Purple Cow Cupcakes

"This is a recipe I found in the book, "The Vegan Girl's Guide to Life: Cruelty-Free Crafts, Recipes, Beauty Secrets and More" by Melisser Elliott. I wanted to try some new recipes and this book is a great read. These cupcakes are awesome and great for any occasion whether you're making them for a party, a bake sale or just to share among friends."
photo by Vegescatarian photo by Vegescatarian
photo by Vegescatarian
photo by Vegescatarian photo by Vegescatarian
Ready In:




  • Grape Cupcakes:

  • Preheat the oven to 350 degrees F. and line 15 standard muffin tins with cupcake papers. In a large bowl sift together the flour, cornstarch, salt, baking powder and baking soda and whisk to distribute the dry goods throughout the mixture.
  • In a separate bowl, stir the grape juice, oil, yogurt and vanilla together and pour the wet mixture into the dry mixture. Stir just enough to combine. It's better to leave a few lumps rather than make the mistake of overmixing and winding up with tough cupcakes. A few lumps will ensure that you have soft moist tasty cupcakes.
  • Evenly portion the batter into your paper cups, fill each about two-thirds to three-quarters of the way. Bake for 15 to 20 minutes. Check with a clean knife or toothpick. If they aren't quite done let them bake for an extra five minutes. Make sure the cupcakes are cool before you frost them.
  • Depending on how you portion the mixture you could probably make more than 15 cupcakes.
  • "Melted Ice Cream" Frosting:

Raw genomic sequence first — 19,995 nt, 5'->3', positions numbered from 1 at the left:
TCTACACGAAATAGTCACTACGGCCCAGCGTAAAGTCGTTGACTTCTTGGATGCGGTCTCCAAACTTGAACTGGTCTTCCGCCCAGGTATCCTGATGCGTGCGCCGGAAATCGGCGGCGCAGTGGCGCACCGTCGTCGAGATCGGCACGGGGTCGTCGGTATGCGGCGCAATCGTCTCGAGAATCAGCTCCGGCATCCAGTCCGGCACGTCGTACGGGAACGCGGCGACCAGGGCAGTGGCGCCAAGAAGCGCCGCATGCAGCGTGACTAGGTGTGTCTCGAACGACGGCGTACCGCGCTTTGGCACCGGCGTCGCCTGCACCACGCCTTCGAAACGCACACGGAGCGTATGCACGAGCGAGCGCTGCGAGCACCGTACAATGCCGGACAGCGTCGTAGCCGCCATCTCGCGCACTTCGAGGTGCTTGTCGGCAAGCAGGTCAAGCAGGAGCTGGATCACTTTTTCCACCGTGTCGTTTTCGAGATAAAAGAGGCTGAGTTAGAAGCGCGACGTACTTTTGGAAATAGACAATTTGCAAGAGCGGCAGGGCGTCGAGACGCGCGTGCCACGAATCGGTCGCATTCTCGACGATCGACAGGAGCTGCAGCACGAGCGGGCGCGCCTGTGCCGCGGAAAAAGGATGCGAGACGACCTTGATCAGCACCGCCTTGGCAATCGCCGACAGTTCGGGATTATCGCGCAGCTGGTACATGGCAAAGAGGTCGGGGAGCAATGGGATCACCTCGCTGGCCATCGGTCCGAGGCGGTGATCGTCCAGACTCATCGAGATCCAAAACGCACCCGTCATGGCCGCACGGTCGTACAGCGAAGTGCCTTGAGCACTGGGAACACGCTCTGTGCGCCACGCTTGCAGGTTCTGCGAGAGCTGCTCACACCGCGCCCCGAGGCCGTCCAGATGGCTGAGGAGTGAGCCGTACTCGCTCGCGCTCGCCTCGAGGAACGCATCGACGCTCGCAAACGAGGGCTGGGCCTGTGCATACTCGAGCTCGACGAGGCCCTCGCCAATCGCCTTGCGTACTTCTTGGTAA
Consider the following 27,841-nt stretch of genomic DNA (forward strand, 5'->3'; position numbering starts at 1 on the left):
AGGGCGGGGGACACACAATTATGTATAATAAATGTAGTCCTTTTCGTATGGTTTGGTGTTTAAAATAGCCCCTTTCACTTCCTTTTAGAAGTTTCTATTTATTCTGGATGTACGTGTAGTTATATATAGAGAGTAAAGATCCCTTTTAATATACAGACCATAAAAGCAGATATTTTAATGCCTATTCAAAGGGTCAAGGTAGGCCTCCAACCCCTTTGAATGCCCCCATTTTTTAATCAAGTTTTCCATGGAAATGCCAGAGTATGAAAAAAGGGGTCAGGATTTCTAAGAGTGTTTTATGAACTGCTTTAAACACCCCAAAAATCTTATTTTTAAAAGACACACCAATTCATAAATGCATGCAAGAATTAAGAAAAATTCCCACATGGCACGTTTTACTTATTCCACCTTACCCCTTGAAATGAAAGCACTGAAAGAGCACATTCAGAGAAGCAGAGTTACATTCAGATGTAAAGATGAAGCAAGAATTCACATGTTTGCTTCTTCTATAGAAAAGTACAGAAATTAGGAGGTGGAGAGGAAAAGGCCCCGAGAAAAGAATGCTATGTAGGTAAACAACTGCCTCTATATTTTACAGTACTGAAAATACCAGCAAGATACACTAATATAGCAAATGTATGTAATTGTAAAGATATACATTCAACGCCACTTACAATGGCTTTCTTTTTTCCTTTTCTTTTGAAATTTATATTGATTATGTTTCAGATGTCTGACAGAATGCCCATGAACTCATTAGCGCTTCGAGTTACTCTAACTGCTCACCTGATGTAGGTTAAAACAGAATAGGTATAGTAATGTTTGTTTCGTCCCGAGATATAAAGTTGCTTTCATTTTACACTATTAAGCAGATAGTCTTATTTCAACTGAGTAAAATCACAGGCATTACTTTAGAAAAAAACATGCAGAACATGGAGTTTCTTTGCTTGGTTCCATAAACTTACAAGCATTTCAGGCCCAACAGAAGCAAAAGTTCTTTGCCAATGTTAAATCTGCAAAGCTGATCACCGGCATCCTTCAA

• To make the frosting, place the margarine in a stand mixer. (I didn't have a mixer when I made these cupcakes so I had to make the frosting by hand with a fork.) Beat the margarine briefly to soften it. Add the sugar and salt, start on the lowest speed. Turn on the mixer for just one minute to incorporate the two.
  • Use a knife to slice the vanilla beans in two down the middle. Scrape the seeds out by dragging the knife down the cut centers. Add the seeds to the mixing bowl along with the soy milk and slowly begin to mix again.

Questions & Replies

Got a question? Share it with the community!


Have any thoughts about this recipe? Share it with the community!


<p>I grew up in a family of cooks.&nbsp; My mother cooked, my grandmother cooked, and so did my great grandmother.&nbsp; My uncles and aunt could cook but the real cooking skills were passed to my mother from&nbsp;grandmother and to my grandmother from my great grandmother.&nbsp; Also growing up in a mostly Jewish family,&nbsp;you're surrounded by cooks.&nbsp; Neither of the women, or the men, in my family had any formal training, they all learned from each other.</p> <p>Me, I learned from my grandmother and mother by watching and working with them,&nbsp;and from reading a lot of cookbooks.&nbsp; My journey through the world of food and knives has been a journey of trial and error, and it still is, but that's what makes cooking so much fun.&nbsp; You never stop learning.&nbsp; It's a form of art like painting and sculpting. &nbsp;</p>
View Full Profile

Find More Recipes